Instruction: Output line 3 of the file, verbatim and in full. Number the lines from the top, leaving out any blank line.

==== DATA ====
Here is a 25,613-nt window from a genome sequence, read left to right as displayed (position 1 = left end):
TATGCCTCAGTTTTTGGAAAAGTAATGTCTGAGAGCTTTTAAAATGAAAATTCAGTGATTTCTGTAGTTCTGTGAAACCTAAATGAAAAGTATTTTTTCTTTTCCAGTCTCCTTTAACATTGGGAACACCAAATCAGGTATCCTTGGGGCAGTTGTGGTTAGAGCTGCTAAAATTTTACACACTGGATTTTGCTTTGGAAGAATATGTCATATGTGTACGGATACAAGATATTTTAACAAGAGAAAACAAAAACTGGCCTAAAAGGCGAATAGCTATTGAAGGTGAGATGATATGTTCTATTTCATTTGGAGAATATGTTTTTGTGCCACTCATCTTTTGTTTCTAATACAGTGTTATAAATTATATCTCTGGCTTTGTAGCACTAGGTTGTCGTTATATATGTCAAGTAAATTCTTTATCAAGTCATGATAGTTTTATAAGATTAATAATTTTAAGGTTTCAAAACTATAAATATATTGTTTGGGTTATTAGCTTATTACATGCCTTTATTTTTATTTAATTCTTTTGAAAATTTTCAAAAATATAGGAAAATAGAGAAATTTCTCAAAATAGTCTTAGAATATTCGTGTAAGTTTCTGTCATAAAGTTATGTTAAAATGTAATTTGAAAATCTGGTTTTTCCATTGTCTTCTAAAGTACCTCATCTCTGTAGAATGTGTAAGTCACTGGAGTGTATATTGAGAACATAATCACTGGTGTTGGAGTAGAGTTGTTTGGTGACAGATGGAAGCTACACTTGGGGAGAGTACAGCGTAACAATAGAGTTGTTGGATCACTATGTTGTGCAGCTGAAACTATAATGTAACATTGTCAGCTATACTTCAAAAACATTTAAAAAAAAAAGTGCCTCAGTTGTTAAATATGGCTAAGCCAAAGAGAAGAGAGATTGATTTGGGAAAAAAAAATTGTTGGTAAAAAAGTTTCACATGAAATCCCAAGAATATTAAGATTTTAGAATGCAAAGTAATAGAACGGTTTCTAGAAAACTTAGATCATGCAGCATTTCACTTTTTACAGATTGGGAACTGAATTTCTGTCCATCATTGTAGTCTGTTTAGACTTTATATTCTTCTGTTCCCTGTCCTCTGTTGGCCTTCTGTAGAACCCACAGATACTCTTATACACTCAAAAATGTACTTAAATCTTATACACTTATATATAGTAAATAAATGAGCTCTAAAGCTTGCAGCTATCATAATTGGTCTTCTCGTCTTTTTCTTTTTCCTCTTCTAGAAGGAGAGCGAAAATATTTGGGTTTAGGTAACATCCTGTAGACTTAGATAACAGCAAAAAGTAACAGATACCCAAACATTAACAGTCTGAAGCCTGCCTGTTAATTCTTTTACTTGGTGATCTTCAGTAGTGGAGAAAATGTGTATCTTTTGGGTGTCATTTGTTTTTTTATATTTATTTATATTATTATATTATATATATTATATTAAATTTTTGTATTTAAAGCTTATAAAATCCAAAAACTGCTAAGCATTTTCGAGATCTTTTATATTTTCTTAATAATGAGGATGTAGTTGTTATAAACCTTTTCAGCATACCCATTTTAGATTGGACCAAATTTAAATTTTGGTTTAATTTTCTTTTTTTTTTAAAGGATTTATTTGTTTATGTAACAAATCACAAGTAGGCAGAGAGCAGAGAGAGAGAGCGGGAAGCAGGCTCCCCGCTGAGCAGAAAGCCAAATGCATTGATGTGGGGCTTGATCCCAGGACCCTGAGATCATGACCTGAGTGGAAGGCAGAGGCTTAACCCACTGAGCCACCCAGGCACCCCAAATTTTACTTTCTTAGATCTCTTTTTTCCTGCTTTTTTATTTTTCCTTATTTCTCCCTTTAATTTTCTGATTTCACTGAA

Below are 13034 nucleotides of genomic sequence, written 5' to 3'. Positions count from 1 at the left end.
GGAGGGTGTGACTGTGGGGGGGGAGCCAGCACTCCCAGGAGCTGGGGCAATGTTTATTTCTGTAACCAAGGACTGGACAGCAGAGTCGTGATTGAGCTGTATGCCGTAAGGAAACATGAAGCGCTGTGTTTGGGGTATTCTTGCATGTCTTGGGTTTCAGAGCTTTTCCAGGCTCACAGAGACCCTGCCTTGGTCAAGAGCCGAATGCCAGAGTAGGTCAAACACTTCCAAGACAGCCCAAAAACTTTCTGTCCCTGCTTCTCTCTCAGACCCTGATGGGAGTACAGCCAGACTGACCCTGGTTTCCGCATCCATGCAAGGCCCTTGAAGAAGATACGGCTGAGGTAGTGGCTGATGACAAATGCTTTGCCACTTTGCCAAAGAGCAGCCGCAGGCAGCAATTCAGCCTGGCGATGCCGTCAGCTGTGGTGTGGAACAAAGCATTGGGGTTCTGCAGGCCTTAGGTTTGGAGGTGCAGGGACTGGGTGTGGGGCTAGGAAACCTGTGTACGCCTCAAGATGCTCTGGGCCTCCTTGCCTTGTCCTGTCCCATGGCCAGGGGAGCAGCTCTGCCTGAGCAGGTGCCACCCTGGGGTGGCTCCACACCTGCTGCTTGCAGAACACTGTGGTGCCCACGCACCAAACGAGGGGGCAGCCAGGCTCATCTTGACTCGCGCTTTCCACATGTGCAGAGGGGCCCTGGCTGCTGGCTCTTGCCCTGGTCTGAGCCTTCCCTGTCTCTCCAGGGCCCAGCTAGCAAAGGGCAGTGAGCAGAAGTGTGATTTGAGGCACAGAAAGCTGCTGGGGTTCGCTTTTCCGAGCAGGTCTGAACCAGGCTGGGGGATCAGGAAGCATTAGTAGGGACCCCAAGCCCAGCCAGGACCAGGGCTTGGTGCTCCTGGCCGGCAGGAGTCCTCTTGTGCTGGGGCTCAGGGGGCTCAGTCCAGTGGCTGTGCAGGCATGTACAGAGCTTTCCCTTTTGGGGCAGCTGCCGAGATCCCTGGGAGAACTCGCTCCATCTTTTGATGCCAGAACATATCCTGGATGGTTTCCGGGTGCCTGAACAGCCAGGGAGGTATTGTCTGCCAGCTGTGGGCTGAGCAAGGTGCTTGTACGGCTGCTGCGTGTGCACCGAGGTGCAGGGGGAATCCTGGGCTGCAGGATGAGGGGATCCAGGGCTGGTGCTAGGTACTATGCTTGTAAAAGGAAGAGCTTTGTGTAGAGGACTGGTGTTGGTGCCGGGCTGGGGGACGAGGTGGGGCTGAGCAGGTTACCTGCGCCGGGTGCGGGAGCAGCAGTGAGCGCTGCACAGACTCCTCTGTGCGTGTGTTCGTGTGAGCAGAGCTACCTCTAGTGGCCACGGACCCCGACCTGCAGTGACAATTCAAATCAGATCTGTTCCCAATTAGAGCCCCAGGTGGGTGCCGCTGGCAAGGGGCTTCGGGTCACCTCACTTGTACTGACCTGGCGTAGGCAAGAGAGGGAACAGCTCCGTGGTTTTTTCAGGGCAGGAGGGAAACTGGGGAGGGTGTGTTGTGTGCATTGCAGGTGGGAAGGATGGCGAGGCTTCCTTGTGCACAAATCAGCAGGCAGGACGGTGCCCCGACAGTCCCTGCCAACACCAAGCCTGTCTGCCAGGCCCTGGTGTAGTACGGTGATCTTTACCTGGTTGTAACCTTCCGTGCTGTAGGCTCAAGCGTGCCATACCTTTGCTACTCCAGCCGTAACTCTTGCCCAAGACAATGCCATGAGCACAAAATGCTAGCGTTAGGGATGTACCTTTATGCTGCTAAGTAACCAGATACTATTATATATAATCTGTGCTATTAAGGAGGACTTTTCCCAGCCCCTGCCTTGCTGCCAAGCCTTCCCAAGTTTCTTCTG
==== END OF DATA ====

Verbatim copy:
Below are 13034 nucleotides of genomic sequence, written 5' to 3'. Positions count from 1 at the left end.